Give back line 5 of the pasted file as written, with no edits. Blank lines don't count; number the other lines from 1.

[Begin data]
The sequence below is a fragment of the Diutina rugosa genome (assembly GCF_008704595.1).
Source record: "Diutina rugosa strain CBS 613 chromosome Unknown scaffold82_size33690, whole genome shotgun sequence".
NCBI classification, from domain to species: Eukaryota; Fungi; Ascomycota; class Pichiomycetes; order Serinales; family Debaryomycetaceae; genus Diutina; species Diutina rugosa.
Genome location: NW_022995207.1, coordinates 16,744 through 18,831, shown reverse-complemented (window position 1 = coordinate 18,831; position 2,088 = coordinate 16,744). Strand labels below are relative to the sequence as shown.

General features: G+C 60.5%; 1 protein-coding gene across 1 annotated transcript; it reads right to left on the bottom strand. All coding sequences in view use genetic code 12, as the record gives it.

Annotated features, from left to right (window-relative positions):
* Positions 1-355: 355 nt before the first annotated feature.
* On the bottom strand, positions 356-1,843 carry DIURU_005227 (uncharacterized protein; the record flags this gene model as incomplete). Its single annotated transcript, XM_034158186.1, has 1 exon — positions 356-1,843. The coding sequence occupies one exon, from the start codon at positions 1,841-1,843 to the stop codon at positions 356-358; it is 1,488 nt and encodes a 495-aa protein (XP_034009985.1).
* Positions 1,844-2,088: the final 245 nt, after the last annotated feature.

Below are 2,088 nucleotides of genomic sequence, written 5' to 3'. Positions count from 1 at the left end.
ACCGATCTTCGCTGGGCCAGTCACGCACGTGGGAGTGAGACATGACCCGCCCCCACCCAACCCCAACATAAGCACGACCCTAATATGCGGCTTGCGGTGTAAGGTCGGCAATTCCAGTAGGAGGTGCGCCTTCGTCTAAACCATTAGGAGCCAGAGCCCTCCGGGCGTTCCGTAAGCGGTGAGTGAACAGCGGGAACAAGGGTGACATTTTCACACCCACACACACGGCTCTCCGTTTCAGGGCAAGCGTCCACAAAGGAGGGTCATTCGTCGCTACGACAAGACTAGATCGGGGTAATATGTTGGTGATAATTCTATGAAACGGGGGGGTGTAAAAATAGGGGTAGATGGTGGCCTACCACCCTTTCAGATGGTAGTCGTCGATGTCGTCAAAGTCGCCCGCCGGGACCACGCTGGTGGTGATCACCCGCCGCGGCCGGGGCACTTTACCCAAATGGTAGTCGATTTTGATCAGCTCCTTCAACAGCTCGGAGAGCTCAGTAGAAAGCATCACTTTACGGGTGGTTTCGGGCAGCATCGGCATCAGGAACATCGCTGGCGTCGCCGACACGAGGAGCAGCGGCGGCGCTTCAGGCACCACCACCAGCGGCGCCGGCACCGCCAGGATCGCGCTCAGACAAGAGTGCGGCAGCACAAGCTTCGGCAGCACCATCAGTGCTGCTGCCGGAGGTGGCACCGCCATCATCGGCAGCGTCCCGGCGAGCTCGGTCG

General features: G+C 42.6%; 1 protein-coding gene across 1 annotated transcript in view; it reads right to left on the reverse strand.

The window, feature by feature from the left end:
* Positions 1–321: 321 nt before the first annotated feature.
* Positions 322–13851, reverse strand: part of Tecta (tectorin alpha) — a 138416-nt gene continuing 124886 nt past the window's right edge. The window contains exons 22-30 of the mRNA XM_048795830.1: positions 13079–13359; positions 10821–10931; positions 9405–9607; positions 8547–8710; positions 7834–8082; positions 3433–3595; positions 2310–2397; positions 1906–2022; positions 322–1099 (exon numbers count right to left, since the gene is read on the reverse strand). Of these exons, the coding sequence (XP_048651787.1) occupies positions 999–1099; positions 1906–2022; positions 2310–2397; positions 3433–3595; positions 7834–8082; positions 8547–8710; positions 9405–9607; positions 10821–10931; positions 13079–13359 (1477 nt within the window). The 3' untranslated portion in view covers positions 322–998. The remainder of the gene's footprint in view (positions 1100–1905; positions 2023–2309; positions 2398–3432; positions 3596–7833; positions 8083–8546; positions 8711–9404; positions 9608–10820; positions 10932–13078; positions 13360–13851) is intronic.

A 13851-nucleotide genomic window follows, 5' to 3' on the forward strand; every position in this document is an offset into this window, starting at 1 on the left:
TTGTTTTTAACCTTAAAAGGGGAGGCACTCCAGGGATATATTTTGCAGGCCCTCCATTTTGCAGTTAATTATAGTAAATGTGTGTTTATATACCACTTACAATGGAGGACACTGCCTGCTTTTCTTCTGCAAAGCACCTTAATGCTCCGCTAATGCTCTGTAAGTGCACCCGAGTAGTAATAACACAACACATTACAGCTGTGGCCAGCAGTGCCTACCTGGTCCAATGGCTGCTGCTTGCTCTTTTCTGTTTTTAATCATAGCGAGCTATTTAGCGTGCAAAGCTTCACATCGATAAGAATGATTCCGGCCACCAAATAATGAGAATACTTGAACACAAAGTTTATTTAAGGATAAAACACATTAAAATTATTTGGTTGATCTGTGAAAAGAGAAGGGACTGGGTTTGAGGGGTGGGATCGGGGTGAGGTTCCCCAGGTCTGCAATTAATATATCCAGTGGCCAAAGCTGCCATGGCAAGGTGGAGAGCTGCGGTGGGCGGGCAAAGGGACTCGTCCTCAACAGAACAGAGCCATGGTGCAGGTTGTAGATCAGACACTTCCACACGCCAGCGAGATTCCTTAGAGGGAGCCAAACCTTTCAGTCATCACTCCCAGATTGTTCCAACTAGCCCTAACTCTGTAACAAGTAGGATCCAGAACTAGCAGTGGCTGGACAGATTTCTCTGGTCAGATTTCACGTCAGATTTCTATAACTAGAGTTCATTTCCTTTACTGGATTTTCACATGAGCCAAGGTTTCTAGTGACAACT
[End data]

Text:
General features: G+C 60.5%; 1 protein-coding gene across 1 annotated transcript; it reads right to left on the bottom strand. All coding sequences in view use genetic code 12, as the record gives it.